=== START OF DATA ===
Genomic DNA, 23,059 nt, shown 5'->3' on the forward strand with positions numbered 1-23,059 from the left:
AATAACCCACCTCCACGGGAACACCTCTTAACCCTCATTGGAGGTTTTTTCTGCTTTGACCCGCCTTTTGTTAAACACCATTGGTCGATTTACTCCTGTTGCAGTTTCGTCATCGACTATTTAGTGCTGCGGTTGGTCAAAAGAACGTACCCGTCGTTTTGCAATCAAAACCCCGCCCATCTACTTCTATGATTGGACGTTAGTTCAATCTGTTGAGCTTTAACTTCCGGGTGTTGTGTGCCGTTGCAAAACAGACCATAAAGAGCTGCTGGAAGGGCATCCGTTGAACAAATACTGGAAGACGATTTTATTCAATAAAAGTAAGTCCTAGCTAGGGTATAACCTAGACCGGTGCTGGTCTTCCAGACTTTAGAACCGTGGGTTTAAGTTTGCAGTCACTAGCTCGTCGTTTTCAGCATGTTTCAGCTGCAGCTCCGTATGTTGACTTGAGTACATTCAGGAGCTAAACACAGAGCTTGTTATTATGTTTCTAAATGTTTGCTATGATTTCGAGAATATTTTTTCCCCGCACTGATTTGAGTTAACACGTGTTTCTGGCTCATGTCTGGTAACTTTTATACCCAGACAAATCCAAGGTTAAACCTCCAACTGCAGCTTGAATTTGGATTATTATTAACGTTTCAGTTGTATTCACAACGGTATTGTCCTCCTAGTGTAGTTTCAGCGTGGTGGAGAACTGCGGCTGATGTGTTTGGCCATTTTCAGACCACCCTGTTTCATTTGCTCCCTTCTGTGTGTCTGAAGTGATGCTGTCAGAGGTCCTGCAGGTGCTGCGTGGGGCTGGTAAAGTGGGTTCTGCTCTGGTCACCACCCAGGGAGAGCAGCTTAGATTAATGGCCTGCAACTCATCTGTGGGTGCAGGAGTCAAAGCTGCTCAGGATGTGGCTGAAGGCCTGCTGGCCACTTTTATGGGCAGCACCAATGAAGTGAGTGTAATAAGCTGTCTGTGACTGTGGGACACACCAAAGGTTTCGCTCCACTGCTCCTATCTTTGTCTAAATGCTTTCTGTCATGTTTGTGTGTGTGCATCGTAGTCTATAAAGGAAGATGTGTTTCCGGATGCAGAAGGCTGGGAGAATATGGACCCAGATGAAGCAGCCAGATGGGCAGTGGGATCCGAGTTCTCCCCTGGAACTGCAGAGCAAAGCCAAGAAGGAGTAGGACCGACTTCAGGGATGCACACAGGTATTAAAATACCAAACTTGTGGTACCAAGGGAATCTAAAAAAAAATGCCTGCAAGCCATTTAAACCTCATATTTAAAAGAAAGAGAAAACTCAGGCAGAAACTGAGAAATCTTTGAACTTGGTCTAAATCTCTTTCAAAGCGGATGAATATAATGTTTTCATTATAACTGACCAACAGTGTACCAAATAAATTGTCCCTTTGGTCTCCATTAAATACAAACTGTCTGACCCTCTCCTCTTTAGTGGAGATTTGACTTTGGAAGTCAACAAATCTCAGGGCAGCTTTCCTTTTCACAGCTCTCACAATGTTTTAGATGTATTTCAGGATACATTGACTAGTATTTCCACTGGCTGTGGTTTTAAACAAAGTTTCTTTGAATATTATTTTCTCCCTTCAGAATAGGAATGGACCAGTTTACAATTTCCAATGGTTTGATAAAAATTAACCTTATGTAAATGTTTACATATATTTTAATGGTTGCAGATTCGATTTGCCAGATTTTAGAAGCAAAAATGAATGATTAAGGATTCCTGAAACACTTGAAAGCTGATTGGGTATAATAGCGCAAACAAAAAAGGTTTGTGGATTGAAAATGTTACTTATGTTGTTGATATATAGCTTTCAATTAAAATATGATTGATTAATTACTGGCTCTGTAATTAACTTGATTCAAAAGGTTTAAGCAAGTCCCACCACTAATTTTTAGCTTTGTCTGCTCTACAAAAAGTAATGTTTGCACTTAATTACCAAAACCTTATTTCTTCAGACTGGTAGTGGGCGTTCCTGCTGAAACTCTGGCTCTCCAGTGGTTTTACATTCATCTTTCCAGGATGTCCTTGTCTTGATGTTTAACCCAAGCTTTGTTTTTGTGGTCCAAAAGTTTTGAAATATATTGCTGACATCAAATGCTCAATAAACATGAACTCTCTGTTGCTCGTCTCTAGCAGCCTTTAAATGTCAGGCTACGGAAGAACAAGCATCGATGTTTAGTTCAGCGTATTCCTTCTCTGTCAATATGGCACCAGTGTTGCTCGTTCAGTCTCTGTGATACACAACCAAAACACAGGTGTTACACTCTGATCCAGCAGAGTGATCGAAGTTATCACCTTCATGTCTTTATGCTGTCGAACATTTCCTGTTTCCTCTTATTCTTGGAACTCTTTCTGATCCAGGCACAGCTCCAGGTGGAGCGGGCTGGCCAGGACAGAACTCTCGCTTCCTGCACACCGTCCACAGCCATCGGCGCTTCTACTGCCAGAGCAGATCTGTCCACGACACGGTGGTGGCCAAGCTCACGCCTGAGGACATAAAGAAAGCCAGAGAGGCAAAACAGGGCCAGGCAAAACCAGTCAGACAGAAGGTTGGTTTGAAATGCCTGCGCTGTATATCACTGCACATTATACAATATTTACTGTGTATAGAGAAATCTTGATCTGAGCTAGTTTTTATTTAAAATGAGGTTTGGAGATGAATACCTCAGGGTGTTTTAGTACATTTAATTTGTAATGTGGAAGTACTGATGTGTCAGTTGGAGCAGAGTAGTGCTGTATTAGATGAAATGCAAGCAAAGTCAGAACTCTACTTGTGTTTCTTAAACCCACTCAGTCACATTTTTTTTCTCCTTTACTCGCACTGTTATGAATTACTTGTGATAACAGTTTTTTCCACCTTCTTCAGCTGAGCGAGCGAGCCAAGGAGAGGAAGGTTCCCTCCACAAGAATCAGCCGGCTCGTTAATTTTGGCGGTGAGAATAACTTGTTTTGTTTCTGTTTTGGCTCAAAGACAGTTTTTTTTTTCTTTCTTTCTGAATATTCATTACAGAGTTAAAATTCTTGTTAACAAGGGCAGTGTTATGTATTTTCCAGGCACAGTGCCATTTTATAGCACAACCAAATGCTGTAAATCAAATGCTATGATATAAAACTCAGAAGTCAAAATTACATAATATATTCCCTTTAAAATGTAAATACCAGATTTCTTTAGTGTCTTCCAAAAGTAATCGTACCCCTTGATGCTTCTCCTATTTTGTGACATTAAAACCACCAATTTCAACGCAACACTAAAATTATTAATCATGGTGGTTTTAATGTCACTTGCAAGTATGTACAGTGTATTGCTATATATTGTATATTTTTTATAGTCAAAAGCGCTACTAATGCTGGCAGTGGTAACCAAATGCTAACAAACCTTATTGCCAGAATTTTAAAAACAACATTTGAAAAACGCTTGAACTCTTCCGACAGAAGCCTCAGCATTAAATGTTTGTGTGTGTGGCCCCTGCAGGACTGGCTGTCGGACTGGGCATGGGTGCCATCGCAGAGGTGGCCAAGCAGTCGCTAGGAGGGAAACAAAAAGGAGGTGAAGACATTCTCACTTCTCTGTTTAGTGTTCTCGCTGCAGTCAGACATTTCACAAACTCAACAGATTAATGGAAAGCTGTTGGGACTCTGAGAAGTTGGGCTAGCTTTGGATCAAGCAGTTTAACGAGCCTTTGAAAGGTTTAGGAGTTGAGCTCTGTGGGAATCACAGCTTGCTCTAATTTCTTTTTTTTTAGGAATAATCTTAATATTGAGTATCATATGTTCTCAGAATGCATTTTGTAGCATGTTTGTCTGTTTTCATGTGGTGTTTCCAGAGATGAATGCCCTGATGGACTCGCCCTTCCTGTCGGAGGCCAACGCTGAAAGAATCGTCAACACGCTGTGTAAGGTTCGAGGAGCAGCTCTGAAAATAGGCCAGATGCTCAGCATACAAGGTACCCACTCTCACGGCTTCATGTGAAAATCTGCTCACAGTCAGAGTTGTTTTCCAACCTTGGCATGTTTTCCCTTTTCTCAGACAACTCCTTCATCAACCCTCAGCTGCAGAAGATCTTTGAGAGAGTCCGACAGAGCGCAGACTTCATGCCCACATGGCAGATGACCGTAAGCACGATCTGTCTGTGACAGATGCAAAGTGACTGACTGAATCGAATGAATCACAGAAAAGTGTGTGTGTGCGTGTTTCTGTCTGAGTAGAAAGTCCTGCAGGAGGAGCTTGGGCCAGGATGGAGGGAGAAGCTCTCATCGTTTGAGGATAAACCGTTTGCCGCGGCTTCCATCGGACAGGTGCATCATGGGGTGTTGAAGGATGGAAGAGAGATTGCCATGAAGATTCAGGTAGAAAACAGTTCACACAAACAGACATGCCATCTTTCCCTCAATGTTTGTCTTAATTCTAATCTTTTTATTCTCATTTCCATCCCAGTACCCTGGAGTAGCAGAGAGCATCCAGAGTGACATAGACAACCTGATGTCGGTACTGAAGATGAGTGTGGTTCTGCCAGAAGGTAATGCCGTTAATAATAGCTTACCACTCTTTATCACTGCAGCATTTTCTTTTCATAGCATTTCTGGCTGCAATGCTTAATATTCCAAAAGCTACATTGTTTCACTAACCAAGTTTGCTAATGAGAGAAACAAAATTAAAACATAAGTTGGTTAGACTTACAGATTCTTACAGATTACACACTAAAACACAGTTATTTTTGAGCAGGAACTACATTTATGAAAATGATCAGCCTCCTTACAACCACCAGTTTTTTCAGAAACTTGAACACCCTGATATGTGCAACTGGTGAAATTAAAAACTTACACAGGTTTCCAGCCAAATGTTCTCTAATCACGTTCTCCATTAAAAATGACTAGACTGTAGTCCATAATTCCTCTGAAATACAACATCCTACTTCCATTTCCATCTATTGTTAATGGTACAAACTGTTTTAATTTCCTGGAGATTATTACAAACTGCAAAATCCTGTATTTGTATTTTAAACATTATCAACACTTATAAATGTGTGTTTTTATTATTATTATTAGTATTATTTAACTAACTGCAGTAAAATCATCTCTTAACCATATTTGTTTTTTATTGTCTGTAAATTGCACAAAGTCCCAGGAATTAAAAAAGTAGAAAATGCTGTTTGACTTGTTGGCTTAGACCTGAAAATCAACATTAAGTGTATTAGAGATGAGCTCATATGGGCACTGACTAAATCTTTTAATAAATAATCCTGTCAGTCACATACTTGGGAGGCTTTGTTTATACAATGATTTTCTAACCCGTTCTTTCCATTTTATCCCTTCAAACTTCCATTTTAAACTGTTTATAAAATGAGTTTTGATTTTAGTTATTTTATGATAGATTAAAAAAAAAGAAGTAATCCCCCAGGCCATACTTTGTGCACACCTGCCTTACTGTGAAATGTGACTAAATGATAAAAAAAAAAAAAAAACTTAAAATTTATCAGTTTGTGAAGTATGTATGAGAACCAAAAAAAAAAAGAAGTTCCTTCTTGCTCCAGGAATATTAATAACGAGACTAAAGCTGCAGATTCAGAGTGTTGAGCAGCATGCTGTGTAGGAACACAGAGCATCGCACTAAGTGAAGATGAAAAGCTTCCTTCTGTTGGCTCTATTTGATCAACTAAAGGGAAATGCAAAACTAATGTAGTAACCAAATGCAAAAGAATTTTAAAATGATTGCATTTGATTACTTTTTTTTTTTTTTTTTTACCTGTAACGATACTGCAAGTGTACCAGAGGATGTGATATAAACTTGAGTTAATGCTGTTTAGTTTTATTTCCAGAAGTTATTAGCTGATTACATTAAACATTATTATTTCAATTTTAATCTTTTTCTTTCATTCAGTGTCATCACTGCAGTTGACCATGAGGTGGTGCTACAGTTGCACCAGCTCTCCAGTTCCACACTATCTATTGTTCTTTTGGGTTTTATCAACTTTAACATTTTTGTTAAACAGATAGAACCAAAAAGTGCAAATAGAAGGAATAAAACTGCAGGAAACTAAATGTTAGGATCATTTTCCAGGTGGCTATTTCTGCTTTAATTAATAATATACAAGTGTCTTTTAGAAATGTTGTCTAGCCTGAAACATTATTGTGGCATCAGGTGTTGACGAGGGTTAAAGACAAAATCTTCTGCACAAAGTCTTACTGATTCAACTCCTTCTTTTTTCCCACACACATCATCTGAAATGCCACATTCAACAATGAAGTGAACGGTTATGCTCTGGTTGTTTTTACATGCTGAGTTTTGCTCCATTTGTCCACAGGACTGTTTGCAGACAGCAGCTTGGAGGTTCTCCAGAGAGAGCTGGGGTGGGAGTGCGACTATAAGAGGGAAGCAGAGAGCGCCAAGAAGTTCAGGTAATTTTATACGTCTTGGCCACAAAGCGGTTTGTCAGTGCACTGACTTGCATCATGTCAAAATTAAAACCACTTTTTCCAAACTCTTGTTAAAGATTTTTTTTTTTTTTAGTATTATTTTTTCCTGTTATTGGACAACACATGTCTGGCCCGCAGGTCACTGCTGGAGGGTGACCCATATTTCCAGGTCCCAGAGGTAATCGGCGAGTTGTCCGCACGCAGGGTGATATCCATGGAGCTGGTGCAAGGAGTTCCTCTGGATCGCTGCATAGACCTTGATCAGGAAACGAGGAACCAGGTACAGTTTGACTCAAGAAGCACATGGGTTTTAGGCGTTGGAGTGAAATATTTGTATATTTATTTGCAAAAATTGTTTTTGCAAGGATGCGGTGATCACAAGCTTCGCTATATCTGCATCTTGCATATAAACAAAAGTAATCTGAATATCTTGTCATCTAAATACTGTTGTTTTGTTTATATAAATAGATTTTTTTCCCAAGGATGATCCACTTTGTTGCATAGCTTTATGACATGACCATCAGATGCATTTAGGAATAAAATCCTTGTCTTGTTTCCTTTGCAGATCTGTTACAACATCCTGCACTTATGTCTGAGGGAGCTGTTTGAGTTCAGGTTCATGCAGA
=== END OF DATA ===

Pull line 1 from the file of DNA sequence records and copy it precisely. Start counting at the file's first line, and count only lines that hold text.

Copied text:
Genomic DNA, 23,059 nt, shown 5'->3' on the forward strand with positions numbered 1-23,059 from the left: